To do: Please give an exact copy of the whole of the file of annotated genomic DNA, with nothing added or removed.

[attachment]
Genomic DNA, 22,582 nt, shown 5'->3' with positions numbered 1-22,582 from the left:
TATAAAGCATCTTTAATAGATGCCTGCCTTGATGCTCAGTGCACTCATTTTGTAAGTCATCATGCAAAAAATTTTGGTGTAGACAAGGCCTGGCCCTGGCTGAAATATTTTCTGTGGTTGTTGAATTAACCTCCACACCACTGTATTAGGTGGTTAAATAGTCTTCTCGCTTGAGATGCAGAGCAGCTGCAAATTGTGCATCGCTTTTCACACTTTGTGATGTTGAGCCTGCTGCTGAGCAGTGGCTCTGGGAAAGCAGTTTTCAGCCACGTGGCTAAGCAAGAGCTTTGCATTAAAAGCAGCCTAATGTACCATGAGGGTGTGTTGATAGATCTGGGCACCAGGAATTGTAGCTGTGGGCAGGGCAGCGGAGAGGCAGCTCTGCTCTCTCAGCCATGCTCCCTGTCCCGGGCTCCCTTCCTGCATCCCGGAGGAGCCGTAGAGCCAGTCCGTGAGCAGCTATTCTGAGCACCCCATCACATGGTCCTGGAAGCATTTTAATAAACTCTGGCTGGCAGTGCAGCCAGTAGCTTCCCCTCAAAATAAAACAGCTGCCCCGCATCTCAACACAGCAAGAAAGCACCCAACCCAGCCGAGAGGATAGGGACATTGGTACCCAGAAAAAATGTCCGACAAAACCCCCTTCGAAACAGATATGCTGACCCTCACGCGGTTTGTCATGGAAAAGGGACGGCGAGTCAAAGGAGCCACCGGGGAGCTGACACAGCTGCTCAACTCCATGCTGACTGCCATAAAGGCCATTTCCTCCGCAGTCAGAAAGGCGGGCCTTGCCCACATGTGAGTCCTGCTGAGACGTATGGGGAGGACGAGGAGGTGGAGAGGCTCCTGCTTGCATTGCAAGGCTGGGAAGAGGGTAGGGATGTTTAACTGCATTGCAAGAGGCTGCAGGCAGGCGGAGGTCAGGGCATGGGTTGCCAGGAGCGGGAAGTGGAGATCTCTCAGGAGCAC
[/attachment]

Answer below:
Genomic DNA, 22,582 nt, shown 5'->3' with positions numbered 1-22,582 from the left:
TATAAAGCATCTTTAATAGATGCCTGCCTTGATGCTCAGTGCACTCATTTTGTAAGTCATCATGCAAAAAATTTTGGTGTAGACAAGGCCTGGCCCTGGCTGAAATATTTTCTGTGGTTGTTGAATTAACCTCCACACCACTGTATTAGGTGGTTAAATAGTCTTCTCGCTTGAGATGCAGAGCAGCTGCAAATTGTGCATCGCTTTTCACACTTTGTGATGTTGAGCCTGCTGCTGAGCAGTGGCTCTGGGAAAGCAGTTTTCAGCCACGTGGCTAAGCAAGAGCTTTGCATTAAAAGCAGCCTAATGTACCATGAGGGTGTGTTGATAGATCTGGGCACCAGGAATTGTAGCTGTGGGCAGGGCAGCGGAGAGGCAGCTCTGCTCTCTCAGCCATGCTCCCTGTCCCGGGCTCCCTTCCTGCATCCCGGAGGAGCCGTAGAGCCAGTCCGTGAGCAGCTATTCTGAGCACCCCATCACATGGTCCTGGAAGCATTTTAATAAACTCTGGCTGGCAGTGCAGCCAGTAGCTTCCCCTCAAAATAAAACAGCTGCCCCGCATCTCAACACAGCAAGAAAGCACCCAACCCAGCCGAGAGGATAGGGACATTGGTACCCAGAAAAAATGTCCGACAAAACCCCCTTCGAAACAGATATGCTGACCCTCACGCGGTTTGTCATGGAAAAGGGACGGCGAGTCAAAGGAGCCACCGGGGAGCTGACACAGCTGCTCAACTCCATGCTGACTGCCATAAAGGCCATTTCCTCCGCAGTCAGAAAGGCGGGCCTTGCCCACATGTGAGTCCTGCTGAGACGTATGGGGAGGACGAGGAGGTGGAGAGGCTCCTGCTTGCATTGCAAGGCTGGGAAGAGGGTAGGGATGTTTAACTGCATTGCAAGAGGCTGCAGGCAGGCGGAGGTCAGGGCATGGGTTGCCAGGAGCGGGAAGTGGAGATCTCTCAGGAGCAC